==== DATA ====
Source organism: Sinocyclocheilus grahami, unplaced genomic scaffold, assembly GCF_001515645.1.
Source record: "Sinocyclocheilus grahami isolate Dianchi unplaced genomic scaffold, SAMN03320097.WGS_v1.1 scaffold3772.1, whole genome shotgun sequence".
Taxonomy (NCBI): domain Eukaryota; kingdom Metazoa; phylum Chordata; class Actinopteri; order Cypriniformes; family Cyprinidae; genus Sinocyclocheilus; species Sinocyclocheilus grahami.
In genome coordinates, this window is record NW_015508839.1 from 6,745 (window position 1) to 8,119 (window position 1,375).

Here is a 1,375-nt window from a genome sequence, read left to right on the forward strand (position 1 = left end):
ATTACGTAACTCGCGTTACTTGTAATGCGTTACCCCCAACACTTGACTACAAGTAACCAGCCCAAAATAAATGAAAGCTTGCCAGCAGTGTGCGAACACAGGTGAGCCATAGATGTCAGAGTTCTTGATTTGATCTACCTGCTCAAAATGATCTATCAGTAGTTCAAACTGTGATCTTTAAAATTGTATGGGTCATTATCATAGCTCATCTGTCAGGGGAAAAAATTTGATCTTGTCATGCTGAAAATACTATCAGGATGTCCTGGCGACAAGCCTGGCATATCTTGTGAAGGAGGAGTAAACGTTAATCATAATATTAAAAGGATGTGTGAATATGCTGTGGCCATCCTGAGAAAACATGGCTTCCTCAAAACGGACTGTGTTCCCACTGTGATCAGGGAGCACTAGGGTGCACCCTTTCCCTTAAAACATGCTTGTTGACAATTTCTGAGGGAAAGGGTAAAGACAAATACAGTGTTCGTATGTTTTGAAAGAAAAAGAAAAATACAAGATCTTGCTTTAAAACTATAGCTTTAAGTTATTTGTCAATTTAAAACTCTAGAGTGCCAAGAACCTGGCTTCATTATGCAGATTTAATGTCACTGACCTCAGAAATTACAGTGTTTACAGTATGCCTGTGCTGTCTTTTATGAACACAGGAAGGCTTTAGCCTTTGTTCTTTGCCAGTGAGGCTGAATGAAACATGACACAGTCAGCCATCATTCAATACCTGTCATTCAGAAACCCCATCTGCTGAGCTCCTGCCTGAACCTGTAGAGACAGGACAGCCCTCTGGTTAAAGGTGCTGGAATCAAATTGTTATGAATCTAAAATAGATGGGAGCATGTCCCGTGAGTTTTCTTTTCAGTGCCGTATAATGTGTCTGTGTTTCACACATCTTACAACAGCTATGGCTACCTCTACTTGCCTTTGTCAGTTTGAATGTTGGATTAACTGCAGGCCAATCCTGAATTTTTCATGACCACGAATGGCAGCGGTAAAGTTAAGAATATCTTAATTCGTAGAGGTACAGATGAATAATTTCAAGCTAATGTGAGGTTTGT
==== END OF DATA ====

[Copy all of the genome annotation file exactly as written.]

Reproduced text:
Source organism: Sinocyclocheilus grahami, unplaced genomic scaffold, assembly GCF_001515645.1.
Source record: "Sinocyclocheilus grahami isolate Dianchi unplaced genomic scaffold, SAMN03320097.WGS_v1.1 scaffold3772.1, whole genome shotgun sequence".
Taxonomy (NCBI): domain Eukaryota; kingdom Metazoa; phylum Chordata; class Actinopteri; order Cypriniformes; family Cyprinidae; genus Sinocyclocheilus; species Sinocyclocheilus grahami.
In genome coordinates, this window is record NW_015508839.1 from 6,745 (window position 1) to 8,119 (window position 1,375).

Here is a 1,375-nt window from a genome sequence, read left to right on the forward strand (position 1 = left end):
ATTACGTAACTCGCGTTACTTGTAATGCGTTACCCCCAACACTTGACTACAAGTAACCAGCCCAAAATAAATGAAAGCTTGCCAGCAGTGTGCGAACACAGGTGAGCCATAGATGTCAGAGTTCTTGATTTGATCTACCTGCTCAAAATGATCTATCAGTAGTTCAAACTGTGATCTTTAAAATTGTATGGGTCATTATCATAGCTCATCTGTCAGGGGAAAAAATTTGATCTTGTCATGCTGAAAATACTATCAGGATGTCCTGGCGACAAGCCTGGCATATCTTGTGAAGGAGGAGTAAACGTTAATCATAATATTAAAAGGATGTGTGAATATGCTGTGGCCATCCTGAGAAAACATGGCTTCCTCAAAACGGACTGTGTTCCCACTGTGATCAGGGAGCACTAGGGTGCACCCTTTCCCTTAAAACATGCTTGTTGACAATTTCTGAGGGAAAGGGTAAAGACAAATACAGTGTTCGTATGTTTTGAAAGAAAAAGAAAAATACAAGATCTTGCTTTAAAACTATAGCTTTAAGTTATTTGTCAATTTAAAACTCTAGAGTGCCAAGAACCTGGCTTCATTATGCAGATTTAATGTCACTGACCTCAGAAATTACAGTGTTTACAGTATGCCTGTGCTGTCTTTTATGAACACAGGAAGGCTTTAGCCTTTGTTCTTTGCCAGTGAGGCTGAATGAAACATGACACAGTCAGCCATCATTCAATACCTGTCATTCAGAAACCCCATCTGCTGAGCTCCTGCCTGAACCTGTAGAGACAGGACAGCCCTCTGGTTAAAGGTGCTGGAATCAAATTGTTATGAATCTAAAATAGATGGGAGCATGTCCCGTGAGTTTTCTTTTCAGTGCCGTATAATGTGTCTGTGTTTCACACATCTTACAACAGCTATGGCTACCTCTACTTGCCTTTGTCAGTTTGAATGTTGGATTAACTGCAGGCCAATCCTGAATTTTTCATGACCACGAATGGCAGCGGTAAAGTTAAGAATATCTTAATTCGTAGAGGTACAGATGAATAATTTCAAGCTAATGTGAGGTTTGT